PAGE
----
JD: Wylie is not a detective, of course. He’s a therapist with an ability to discern a person’s character by paying attention and to imagine the real lives of people based on their physical aspects and behaviors, their faces and furniture, as he says. He’s ineffectual in many ways—he can’t do the simplest repairs around the house, for instance—but not in the way he cares about, and cares for the people in his life—his clients, his father who suffers from dementia, his morbidly obese and hysterical sister. He does what he can. I chose Wylie as the center of the novel because his job is to help people tell their stories so that their lives finally make some sense. Wylie’s skills are those of the novelist—he pays attention to the world, makes himself susceptible to its provocations, and has the ability to pay attention and to imagine the real lives of people based on their physical aspects and behaviors, their faces and furniture, as he says.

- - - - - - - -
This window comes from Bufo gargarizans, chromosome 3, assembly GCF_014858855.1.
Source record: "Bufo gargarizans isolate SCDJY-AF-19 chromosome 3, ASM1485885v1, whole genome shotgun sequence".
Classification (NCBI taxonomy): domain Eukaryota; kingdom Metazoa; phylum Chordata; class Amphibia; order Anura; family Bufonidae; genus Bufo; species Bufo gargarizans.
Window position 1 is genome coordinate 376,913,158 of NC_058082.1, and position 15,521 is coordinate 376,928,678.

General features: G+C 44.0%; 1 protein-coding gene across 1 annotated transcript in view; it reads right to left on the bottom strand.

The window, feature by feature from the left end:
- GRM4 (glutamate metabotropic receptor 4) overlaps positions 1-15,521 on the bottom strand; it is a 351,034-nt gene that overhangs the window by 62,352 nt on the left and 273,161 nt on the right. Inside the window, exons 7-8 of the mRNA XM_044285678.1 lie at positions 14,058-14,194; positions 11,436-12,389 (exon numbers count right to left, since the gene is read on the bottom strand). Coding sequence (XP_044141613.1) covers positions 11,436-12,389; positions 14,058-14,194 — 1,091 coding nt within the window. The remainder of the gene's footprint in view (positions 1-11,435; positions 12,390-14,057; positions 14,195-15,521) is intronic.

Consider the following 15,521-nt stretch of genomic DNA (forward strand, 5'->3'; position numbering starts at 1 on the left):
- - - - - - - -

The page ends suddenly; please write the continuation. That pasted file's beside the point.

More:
FP: Carlos and Bay serve as foils for Wylie. Both of these characters are not genre savvy, but they do know what kind of a world they live in and are willing to play by its rules. However, Wylie spends most of book unable or unwilling to believe that his home is as corrupt and dangerous as it really is. How important to you was it that Wylie maintained some sort of optimism? How did you strike a balance between the point of views of Carlos and Bay and Wylie?

JD: Wylie is perhaps more naïve than he is optimistic. He has a basic concept of people as inherently good rather than evil. His two pals are more worldly wise than he is. Wylie’s world is, perhaps, narrower than theirs. He deals with suffering souls and not with political and societal corruption. He has to believe in redemption and in second or third chances, or he couldn’t do his therapeutic job; whereas Carlos and Bay might agree that some people need killing and that others are beyond salvation. Wylie hungers for justice. Carlos tells him justice is a luxury; order is a necessity. Wylie doesn’t want to believe that and seems surprised when he is threatened. But without his innocent zeal, justice, such as it is, would not be achieved in the novel.